“Funny story. One of the players got hurt and they needed a replacement. I was already working there at the time, so they asked me if I wanted the gig. I didn’t know anything about playing a steel drum. But they said, ‘it has five notes, you play the guitar, you can handle it.’ So for three years I made what I thought was pretty good money at the time doing eight 15-minute shows a day. Although, I must have played ‘Hot Hot’ 20,000 times!”
Which gets us back to the present and how Joe is able to take four months off to fulfill a dream that’s been several years in the making.
As it turns out, he gets a paid sabbatical every six years from his Technical Director job at City College and this is year number six. He’s been at the college for 14 years, so he’s taking this second sabbatical to do the Popp Over America tour.
Companies like Arai, Michelin and Corbin have provided gear. He has other sponsors lined up, and he started a GoFundMe campaign to help alleviate some of the cost of the trip. But mostly he’s counting on the kindness of friends and strangers along the way to give him a place to stay and a meal in exchange for a private pop-up concert and an interview on his Popp Over America web series.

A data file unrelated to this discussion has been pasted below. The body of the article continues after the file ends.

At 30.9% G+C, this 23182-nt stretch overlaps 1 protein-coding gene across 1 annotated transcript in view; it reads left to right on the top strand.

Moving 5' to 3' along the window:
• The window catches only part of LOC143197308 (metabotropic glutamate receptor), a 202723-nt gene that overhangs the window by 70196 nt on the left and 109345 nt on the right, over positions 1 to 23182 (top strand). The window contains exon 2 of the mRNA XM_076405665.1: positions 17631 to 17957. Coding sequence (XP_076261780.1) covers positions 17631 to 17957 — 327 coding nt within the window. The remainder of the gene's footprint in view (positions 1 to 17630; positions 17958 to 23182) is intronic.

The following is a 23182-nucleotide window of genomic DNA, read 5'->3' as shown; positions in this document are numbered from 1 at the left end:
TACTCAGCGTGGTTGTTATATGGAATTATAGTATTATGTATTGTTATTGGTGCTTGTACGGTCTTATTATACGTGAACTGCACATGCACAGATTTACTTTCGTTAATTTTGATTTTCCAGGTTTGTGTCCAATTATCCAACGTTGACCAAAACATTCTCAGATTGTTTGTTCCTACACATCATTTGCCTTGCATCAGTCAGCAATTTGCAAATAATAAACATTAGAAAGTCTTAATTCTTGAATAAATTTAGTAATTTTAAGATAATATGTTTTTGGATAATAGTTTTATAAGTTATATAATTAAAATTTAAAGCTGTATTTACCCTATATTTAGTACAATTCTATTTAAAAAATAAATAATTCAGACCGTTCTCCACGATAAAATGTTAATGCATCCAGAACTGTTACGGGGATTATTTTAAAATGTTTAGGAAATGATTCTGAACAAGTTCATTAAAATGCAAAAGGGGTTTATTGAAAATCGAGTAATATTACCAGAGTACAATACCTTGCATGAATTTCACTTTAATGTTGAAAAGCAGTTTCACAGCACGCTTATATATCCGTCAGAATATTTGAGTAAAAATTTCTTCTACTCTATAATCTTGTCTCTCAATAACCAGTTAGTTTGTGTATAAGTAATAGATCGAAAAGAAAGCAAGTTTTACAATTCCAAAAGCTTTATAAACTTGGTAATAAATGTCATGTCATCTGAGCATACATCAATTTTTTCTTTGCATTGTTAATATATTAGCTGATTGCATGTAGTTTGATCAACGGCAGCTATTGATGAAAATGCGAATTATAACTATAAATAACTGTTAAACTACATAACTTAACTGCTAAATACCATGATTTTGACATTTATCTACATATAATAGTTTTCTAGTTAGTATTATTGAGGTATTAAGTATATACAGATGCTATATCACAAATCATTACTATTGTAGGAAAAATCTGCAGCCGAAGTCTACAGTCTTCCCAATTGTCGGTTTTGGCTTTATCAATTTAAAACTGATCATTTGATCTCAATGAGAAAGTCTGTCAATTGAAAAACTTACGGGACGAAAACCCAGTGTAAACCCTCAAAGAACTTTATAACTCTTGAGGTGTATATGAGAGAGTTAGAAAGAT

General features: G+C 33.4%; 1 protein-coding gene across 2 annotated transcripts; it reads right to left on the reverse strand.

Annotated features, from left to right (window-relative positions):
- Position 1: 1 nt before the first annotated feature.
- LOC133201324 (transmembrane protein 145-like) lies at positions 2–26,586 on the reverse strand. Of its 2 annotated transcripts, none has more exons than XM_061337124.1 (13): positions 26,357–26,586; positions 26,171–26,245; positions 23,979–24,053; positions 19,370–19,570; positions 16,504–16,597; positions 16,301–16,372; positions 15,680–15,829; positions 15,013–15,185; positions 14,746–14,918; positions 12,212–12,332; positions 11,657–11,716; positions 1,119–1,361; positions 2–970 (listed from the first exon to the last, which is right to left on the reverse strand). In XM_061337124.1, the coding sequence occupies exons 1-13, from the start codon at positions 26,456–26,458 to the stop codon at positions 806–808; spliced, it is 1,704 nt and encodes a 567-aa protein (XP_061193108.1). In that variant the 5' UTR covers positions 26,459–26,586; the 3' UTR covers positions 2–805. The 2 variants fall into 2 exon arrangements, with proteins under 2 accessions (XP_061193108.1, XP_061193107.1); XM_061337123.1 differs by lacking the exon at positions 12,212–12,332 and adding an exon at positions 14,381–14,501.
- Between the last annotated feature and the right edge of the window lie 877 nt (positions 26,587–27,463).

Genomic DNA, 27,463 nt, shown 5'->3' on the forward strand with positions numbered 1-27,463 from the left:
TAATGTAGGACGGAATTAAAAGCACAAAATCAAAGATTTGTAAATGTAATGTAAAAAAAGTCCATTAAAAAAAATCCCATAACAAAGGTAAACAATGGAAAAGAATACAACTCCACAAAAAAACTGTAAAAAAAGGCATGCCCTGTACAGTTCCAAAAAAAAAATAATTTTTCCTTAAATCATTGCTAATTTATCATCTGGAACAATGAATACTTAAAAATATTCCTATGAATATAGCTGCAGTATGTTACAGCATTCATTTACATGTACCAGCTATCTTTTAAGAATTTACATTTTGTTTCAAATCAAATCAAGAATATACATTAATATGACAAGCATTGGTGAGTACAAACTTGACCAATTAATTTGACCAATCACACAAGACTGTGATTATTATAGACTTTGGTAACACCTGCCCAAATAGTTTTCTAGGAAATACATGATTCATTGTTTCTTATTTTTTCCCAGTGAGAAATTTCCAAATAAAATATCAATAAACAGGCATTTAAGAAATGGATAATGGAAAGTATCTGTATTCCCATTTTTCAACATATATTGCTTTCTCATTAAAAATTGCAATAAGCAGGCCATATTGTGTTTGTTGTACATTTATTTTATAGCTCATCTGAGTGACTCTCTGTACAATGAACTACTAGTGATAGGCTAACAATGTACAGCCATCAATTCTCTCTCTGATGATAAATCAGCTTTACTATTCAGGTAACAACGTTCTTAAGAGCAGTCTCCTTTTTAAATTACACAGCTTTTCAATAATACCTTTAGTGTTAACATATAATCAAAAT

Joe made it clear that he doesn’t do covers. So every song he’s going to play during Popp Over America will be an original of his own creation.
“I’m not married. I don’t have children. I’m in my early 50s, and I’ve seen too many people die or become too ill to do something they really wanted to do. I don’t want that to happen to me.”
We don’t think it will. Otherwise, that first mini-bike ride and church guitar performance would have been a complete waste. And that’s not how this or Joe works.
For more on Joe and a preview of what to expect from Popp Over America, check out his pilot episode. https://youtu.be/puJHysfDbFM